Harry Langdon’s comedy The Chaser (1928) was released on this date. Often pointed to as a symptom of his late twenties decline, it’s a movie I rather enjoy. The film was an attempt to rebound from the less than stellar reaction to Langdon’s pathos-drenched previous effort Three’s a Crowd. This one is a flat-out comedy. Here, Harry is a bit of a rake, he runs around speakeasies instead of coming home to the wife. (She and the mother in law are the usual shrewish stereotypes). The wife (Gladys McConnell) takes him to court. The judge sentences him to be “the woman” for six months! So we get into very cool stuff about changing gender roles in the 1920s. Harry is forced to stay home doing the housework and so forth. The wife starts to wear a suit. Harry serves her breakfast. Visiting salesmen mistake him for a woman (he’s wearing a dress, after all). At the climax, Harry attempts suicide, with the usual gags about the ways in which he fails. The wife thinks he is dead, and seeing him wandering around, thinks he is a ghost. (To be fair, he is covered in flour at the time).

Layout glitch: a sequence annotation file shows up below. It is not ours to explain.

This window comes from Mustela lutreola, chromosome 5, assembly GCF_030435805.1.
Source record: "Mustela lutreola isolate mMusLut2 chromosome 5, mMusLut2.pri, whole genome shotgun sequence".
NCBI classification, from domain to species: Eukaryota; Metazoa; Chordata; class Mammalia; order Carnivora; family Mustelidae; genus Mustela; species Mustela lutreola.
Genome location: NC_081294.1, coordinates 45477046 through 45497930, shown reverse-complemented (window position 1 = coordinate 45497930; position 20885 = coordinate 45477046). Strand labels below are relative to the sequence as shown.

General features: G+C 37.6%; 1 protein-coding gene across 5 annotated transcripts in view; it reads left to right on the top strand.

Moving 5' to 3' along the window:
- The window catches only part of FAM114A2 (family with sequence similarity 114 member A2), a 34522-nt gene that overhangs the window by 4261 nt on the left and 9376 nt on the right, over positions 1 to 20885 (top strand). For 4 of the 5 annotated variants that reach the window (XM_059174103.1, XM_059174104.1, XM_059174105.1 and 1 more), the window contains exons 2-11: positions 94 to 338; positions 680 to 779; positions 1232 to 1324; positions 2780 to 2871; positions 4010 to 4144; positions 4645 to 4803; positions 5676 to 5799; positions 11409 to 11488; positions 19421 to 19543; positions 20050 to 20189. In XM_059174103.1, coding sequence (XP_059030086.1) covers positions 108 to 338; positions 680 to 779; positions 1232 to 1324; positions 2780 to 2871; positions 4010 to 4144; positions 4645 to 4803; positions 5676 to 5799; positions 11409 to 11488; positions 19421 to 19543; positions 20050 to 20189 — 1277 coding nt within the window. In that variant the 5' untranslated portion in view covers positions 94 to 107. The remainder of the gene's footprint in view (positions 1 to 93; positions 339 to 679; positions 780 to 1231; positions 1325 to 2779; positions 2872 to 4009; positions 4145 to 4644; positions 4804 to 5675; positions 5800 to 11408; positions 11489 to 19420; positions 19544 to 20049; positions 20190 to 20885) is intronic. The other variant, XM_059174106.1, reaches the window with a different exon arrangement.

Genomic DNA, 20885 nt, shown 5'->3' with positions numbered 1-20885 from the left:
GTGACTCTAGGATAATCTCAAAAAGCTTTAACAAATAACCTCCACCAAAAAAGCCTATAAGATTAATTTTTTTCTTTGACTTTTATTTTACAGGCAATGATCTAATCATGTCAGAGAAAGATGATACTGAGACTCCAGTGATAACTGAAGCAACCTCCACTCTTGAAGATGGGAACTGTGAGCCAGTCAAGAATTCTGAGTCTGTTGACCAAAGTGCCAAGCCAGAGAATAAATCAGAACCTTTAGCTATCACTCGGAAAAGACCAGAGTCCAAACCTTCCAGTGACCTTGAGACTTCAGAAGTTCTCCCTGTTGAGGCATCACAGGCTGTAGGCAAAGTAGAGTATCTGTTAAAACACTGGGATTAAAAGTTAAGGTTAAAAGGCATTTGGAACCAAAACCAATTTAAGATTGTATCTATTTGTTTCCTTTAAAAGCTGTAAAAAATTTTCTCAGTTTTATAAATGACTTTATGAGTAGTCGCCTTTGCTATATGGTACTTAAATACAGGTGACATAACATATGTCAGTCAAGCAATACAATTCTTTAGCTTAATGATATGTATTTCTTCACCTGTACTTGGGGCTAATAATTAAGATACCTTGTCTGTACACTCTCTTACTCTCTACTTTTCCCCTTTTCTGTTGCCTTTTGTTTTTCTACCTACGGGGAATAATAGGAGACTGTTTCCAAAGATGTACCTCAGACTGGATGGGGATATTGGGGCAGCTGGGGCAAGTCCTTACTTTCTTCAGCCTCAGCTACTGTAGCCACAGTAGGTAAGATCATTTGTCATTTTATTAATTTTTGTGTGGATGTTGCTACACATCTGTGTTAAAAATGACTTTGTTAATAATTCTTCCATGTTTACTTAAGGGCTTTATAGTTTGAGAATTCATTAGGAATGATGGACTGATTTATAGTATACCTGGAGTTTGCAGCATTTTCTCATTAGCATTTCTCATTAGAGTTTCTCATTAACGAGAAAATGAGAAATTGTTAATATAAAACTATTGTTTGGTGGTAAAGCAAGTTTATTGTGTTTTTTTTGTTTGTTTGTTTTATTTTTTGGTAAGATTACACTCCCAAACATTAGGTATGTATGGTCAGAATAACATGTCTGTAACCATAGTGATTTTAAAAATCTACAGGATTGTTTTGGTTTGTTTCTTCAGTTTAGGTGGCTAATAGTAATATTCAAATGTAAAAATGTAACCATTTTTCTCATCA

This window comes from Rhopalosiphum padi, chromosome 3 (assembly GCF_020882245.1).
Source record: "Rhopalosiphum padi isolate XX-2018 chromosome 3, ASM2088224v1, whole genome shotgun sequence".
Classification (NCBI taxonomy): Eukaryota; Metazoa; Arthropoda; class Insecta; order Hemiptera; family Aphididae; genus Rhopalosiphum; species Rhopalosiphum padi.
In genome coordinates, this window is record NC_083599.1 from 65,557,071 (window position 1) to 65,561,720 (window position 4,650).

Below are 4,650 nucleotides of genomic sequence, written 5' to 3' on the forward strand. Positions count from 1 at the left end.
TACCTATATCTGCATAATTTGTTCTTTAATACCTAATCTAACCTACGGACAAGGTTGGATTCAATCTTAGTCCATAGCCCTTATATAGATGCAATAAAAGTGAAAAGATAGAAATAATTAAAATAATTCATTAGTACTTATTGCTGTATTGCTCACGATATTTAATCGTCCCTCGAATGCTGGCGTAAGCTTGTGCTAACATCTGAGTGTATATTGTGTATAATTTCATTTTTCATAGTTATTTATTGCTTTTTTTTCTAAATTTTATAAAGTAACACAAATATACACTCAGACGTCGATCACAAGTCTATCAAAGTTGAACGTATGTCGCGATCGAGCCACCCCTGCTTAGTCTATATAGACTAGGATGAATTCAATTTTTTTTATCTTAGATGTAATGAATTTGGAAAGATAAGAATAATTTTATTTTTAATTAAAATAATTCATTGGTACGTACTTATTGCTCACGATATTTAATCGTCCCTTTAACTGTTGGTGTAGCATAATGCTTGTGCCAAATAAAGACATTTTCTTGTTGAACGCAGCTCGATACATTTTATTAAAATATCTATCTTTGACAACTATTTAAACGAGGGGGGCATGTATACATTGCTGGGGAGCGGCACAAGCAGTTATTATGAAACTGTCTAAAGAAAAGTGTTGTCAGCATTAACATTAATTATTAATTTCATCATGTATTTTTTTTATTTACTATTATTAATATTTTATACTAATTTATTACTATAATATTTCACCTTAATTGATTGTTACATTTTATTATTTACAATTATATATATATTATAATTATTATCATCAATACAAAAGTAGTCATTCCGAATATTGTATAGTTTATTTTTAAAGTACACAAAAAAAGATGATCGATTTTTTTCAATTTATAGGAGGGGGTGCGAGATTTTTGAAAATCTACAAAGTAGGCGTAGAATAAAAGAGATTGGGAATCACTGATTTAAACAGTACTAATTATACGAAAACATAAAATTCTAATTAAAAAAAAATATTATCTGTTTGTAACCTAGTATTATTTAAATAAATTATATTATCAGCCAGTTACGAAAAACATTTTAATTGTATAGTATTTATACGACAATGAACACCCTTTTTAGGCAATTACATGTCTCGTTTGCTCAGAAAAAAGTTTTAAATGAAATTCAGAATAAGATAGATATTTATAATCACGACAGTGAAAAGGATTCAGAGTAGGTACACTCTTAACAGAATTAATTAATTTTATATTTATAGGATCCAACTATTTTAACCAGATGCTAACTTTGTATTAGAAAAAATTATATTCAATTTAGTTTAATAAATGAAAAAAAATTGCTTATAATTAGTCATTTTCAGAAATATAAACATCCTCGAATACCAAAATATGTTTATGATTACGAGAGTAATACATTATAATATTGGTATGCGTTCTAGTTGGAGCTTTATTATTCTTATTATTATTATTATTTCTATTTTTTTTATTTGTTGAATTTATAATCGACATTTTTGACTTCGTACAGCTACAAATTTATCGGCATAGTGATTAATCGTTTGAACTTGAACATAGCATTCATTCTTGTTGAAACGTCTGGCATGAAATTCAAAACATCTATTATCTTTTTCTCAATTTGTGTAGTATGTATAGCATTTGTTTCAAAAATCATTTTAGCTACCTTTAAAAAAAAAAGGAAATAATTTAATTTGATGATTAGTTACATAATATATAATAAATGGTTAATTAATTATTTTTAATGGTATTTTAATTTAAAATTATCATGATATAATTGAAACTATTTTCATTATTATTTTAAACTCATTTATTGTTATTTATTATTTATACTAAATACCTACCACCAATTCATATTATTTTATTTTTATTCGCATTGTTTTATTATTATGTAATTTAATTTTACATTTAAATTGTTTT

To learn more about silent and slapstick comedy, including Harry Langdon’s The Chaser, please check out my new book: Chain of Fools: Silent Comedy and Its Legacies from Nickelodeons to Youtube, just released by Bear Manor Media, also available from amazon.com etc etc etc